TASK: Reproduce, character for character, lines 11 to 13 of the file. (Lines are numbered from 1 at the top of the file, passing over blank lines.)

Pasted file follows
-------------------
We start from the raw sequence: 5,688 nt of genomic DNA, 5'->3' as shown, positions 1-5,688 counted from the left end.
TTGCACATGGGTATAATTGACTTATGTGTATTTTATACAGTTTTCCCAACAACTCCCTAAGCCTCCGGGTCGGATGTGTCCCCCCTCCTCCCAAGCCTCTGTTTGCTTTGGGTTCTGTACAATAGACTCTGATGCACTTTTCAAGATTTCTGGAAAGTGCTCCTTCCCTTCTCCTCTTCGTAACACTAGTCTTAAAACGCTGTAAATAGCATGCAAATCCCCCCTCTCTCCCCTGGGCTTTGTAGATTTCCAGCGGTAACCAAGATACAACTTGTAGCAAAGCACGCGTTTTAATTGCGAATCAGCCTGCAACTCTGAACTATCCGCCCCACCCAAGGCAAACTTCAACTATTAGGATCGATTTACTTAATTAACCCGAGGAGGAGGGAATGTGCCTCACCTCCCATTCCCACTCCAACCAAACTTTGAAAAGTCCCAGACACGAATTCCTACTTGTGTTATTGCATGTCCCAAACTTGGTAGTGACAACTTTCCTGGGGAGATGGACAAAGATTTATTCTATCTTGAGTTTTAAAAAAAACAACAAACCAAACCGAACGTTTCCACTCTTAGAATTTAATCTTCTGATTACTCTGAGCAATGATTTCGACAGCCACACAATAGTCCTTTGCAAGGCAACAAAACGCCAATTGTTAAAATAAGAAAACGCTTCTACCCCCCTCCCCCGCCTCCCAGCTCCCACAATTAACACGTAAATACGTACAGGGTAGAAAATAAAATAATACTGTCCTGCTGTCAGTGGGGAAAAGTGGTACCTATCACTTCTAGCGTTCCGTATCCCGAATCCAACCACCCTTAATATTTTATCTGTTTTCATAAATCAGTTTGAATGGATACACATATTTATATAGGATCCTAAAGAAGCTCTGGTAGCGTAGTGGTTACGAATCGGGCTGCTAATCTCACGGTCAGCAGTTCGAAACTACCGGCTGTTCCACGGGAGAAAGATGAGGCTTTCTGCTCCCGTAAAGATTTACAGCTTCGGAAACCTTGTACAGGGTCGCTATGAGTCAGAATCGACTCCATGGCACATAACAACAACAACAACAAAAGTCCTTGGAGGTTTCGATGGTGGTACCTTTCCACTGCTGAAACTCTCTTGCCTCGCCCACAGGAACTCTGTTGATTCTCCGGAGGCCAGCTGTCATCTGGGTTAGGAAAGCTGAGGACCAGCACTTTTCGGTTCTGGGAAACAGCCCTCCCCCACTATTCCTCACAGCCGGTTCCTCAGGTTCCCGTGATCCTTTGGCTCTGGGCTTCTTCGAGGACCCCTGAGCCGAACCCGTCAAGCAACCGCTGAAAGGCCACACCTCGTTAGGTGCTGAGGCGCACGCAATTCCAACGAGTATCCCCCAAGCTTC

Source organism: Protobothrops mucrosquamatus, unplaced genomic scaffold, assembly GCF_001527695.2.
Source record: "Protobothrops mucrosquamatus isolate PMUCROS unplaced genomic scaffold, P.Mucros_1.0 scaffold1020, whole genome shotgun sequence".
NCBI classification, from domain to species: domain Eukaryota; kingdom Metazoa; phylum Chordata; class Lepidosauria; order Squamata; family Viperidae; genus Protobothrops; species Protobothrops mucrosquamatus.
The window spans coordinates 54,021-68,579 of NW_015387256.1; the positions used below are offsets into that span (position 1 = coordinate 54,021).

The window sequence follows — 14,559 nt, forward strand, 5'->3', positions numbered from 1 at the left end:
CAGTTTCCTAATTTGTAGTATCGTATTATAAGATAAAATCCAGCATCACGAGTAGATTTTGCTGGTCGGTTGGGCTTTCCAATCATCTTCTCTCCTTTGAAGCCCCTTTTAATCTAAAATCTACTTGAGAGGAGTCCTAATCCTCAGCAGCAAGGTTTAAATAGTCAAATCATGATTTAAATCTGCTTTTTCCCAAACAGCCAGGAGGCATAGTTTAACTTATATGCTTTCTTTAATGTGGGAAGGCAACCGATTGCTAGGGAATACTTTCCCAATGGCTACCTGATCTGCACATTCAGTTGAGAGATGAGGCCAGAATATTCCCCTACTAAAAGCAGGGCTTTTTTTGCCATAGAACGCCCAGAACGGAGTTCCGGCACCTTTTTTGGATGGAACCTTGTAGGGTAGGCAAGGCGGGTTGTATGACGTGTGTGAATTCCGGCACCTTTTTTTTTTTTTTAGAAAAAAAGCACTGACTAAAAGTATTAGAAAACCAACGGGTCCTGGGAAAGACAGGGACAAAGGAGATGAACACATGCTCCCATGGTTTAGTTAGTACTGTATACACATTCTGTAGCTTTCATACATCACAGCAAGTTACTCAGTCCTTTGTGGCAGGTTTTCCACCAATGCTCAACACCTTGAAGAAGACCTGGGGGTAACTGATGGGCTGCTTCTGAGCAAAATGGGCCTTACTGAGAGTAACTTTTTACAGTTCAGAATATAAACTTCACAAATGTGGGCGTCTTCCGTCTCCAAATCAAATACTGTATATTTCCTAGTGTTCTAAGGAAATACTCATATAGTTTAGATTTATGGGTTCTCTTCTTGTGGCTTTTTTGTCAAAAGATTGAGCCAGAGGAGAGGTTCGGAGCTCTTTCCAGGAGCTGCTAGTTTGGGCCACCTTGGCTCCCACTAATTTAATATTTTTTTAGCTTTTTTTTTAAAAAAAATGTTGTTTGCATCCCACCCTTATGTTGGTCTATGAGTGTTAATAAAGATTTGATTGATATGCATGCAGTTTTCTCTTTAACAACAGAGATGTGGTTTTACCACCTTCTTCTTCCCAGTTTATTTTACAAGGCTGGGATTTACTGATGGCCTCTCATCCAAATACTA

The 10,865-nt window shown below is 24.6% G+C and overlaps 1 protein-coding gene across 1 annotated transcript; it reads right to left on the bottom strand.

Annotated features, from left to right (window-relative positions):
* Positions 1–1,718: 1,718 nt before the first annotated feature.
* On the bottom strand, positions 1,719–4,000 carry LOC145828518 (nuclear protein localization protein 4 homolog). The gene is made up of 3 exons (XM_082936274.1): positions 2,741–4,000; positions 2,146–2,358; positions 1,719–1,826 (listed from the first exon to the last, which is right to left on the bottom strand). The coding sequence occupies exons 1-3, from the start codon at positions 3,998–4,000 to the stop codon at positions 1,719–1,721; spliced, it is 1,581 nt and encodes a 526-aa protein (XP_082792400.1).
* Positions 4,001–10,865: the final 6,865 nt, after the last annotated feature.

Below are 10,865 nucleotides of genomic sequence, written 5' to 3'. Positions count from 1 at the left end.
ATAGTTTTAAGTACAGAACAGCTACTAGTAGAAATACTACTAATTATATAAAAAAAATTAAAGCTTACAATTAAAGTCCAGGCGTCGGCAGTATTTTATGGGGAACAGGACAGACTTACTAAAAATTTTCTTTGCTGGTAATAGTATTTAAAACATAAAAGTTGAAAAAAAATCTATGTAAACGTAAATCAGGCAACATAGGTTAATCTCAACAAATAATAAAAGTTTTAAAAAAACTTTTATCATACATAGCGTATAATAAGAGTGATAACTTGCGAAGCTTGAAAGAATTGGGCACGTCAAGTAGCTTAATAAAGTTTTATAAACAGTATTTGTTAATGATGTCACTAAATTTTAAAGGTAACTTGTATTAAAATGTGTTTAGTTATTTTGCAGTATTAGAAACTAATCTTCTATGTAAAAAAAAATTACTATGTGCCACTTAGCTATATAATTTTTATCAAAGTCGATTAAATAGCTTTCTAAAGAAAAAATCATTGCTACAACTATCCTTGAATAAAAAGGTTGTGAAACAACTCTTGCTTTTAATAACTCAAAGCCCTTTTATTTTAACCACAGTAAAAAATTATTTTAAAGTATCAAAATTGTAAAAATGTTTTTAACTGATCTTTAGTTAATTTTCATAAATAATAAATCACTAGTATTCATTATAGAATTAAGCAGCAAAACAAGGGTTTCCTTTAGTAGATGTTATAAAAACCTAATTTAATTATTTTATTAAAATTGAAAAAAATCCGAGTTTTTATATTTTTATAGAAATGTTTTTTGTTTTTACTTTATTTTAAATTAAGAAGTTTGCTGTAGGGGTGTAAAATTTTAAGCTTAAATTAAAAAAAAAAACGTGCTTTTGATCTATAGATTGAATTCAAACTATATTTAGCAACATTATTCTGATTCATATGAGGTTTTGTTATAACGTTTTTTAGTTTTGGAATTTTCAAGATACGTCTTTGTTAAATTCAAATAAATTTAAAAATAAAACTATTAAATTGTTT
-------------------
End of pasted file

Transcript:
* Positions 1–1,718: 1,718 nt before the first annotated feature.
* On the bottom strand, positions 1,719–4,000 carry LOC145828518 (nuclear protein localization protein 4 homolog). The gene is made up of 3 exons (XM_082936274.1): positions 2,741–4,000; positions 2,146–2,358; positions 1,719–1,826 (listed from the first exon to the last, which is right to left on the bottom strand). The coding sequence occupies exons 1-3, from the start codon at positions 3,998–4,000 to the stop codon at positions 1,719–1,721; spliced, it is 1,581 nt and encodes a 526-aa protein (XP_082792400.1).
* Positions 4,001–10,865: the final 6,865 nt, after the last annotated feature.